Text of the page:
Noah Wyle Fights Alien Invaders in Steven Spielberg's "Falling Skies"


When Steven Spielberg's aliens launch their latest attack on Earth Sunday in TNT's "Falling Skies," Noah Wyle will be there to meet them.

Not as John Carter, the fresh-faced young medical student we first saw 17 years ago in "ER," but as Tom Mason, a widowed history professor who finds himself second in command of the 2nd Massachusetts, fighting the invaders and struggling to recover his captured middle son.

Time flies when you're on TV, but for Wyle, it might feel like warp speed.

It wasn't, he insisted, about turning 40 - "I'm ready"- but about playing a guy whose oldest son (Drew Roy) is old enough to be fighting beside his father.

"He's playing 17, but he's 24," Wyle said of Roy.

"There are times when I say, 'Doesn't anyone think it's ridiculous that I'm playing this kid's father?' " joked Wyle, whose own son and daughter are 8 and 5.

When "ER" began, "I was the boychik," just 22 and playing a character maybe a year or two older.

On "Falling Skies," whose initially familiar post-invasion scenario gradually deepens into something more intriguing over a 10-hour first season, Wyle's undeniably one of the cast's grownups.

Joking aside, that was probably part of the appeal to the actor, who, after 11 seasons on "ER," didn't need the money and wasn't necessarily looking for another series.

"Eighty hours a week on a soundstage isn't the best way to parent," so after leaving "ER," "I took a few years and did a few small parts in movies and dedicated my energies to my little theater company in Hollywood and was very much an active dad," he said.

Mason, who draws on Revolutionary War history to plot strategy in a conflict against a very different enemy, is "a very dynamic character... a very physical character," he said.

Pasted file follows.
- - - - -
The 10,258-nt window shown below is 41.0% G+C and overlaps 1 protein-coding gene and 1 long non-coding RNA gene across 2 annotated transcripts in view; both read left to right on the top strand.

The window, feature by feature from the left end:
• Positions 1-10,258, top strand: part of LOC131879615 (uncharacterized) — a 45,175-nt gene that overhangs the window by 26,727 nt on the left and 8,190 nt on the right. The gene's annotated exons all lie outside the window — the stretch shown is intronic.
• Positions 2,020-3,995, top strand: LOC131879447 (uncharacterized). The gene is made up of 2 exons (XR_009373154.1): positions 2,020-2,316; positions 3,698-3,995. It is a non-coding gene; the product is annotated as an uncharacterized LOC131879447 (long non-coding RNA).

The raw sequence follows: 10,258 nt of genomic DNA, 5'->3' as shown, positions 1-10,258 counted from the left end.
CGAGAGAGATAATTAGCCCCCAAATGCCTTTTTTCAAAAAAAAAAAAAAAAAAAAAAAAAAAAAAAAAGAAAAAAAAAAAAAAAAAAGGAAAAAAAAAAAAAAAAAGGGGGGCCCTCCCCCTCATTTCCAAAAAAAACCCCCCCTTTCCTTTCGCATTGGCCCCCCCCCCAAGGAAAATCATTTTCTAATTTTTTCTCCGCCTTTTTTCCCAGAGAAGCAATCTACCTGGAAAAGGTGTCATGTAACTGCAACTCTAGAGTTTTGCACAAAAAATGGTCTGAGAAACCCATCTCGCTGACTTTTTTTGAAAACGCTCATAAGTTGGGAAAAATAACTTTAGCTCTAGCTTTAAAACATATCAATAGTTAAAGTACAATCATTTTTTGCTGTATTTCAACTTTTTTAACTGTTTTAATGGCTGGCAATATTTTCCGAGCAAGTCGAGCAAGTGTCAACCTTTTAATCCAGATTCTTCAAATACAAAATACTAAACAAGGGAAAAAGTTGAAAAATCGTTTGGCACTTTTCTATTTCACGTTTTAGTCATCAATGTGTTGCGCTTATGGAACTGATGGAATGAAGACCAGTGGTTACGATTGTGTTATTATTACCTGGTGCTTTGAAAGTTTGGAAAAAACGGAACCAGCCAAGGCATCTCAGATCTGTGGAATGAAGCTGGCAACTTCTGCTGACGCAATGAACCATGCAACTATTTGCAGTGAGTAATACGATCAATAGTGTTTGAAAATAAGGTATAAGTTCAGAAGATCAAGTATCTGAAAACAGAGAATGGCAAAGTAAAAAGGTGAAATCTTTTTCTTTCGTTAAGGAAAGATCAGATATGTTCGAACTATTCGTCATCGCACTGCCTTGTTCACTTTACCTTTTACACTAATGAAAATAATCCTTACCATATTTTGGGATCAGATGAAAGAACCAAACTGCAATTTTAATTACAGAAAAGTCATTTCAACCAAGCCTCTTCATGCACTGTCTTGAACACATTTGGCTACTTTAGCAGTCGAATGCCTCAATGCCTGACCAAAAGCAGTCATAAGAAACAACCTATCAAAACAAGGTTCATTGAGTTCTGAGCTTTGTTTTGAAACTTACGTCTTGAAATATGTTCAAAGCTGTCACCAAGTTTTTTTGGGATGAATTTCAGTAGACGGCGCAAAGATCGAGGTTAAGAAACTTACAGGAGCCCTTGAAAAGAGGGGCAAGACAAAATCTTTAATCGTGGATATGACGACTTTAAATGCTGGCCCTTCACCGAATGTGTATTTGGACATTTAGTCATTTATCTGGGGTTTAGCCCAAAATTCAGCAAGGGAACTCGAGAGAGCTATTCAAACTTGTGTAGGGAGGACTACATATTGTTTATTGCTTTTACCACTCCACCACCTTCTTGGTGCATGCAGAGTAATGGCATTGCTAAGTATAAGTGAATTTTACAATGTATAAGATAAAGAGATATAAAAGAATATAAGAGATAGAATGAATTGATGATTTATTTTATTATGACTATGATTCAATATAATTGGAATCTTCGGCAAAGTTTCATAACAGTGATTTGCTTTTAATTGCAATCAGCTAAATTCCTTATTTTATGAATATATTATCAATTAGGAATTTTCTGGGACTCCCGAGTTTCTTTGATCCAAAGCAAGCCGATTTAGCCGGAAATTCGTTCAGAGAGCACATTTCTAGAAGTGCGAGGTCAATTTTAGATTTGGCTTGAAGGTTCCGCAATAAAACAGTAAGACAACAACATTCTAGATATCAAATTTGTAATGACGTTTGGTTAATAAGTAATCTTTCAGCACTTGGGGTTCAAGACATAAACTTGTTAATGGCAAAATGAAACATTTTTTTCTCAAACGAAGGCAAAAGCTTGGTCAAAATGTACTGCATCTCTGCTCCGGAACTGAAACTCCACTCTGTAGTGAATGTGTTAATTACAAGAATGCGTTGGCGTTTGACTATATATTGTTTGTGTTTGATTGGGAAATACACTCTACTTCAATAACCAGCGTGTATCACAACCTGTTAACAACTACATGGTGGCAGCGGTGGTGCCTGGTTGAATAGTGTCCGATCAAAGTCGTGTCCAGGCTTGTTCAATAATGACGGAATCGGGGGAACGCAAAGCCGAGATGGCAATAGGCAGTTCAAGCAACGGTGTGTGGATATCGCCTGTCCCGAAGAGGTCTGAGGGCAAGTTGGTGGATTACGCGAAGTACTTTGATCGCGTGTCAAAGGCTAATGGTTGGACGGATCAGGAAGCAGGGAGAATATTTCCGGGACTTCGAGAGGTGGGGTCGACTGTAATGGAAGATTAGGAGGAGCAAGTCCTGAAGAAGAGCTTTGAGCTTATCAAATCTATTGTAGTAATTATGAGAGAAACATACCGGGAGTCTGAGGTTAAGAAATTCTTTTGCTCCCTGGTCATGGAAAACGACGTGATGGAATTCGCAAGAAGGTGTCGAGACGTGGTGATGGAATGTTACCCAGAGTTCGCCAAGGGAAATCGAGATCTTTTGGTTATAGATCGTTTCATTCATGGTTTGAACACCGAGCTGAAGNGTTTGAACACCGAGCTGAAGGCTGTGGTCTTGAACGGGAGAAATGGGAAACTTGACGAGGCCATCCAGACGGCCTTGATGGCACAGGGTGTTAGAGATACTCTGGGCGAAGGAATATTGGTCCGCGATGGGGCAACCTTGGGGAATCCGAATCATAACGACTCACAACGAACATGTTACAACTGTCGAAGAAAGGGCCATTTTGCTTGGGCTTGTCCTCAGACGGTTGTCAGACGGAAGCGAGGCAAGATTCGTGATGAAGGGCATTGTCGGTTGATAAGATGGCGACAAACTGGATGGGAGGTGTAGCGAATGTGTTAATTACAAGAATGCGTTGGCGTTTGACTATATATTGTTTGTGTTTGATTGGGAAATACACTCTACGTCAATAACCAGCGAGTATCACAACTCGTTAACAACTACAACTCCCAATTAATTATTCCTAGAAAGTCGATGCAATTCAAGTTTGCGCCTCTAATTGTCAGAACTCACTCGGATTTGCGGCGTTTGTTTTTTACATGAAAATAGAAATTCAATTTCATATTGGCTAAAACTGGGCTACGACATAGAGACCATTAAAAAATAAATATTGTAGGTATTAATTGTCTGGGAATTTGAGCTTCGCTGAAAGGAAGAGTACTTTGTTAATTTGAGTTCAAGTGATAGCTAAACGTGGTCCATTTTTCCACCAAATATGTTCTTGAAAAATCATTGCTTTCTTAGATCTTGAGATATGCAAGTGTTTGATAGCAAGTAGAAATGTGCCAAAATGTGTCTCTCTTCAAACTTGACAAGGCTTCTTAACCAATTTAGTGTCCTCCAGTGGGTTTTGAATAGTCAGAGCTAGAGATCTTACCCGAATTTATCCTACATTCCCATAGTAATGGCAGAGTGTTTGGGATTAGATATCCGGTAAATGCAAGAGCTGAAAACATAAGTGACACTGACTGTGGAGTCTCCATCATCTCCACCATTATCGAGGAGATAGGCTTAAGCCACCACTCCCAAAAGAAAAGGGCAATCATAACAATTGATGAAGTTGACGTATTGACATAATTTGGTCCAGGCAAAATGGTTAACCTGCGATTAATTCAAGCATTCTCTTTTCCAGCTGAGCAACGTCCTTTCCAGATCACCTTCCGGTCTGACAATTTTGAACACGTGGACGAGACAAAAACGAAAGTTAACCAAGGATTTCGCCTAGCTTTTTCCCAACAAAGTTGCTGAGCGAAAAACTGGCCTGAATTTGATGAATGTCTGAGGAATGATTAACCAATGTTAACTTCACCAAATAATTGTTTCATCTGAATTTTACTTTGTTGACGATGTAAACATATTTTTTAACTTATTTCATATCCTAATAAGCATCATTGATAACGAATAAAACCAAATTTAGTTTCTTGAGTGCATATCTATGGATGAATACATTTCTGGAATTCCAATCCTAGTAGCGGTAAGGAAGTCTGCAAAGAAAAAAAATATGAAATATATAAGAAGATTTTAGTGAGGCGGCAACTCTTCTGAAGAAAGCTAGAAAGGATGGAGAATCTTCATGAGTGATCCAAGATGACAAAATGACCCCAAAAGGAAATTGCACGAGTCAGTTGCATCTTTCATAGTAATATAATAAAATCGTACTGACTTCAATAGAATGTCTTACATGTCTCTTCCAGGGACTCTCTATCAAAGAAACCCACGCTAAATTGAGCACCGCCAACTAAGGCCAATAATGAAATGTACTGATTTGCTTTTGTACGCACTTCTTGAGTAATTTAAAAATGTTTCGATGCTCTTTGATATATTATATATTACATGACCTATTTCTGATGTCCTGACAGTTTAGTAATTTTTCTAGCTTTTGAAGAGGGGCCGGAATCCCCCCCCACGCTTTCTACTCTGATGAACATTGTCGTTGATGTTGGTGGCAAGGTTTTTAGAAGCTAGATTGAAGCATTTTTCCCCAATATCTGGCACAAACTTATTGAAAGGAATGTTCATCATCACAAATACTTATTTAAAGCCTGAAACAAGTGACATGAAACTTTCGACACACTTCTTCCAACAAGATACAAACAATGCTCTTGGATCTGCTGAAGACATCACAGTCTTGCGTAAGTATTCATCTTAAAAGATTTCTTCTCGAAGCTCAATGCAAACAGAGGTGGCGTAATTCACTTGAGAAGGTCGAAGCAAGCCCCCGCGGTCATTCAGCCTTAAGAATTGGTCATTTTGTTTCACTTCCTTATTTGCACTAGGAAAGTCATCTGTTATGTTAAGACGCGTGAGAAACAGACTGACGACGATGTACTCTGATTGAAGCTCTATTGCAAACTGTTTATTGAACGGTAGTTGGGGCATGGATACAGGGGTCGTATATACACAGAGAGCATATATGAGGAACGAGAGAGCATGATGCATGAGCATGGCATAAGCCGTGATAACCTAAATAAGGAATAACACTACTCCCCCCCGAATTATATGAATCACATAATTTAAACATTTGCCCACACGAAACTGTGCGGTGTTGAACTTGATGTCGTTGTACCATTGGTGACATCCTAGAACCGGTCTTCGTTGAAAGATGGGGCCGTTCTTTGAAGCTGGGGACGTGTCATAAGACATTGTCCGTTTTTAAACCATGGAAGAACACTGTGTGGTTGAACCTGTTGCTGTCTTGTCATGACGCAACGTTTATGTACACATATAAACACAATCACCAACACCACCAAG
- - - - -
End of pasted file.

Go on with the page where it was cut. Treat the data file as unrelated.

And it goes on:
Filmed in Toronto, the show also uses only "practical locations," not a studio.

"It's a chance to front an ensemble as opposed to inherit one, from the jump. It's a chance to be part of an enormous gamble TNT is making by stepping out of the traditional programming fare into a new genre, trying to attract a new audience."

For Wyle, artistic producer of Hollywood's Blank Theatre Company since the age of 20 - "I was in the inaugural production for the company, which was 'Sexual Perversity in Chicago,' when I was 19" - it's also about having a little more control over his TV work.

"The older I get, the more interested I am in having a stake of ownership in what I'm doing," he said. "They were very generous about giving me access and allowing me to feel very much like a collaborator all through the process. I was there when we worked on the script and I was there when we cast the other roles."

He's been in the editing room, but "my contributions, I've got to say, are most valuable on the set. I'm a good problem-solver. When something's not working, and the scene's not working, the rhythm's off or the blocking seems stilted, that's where suddenly all sorts of fires go off in my brain."

He's also given a little thought to Hollywood's fascination with alien invasion.

"Whenever you introduce an exterior threat to the planet, it's really the only chance you have to unify all the humans on the planet, let them transcend prejudices and petty differences."

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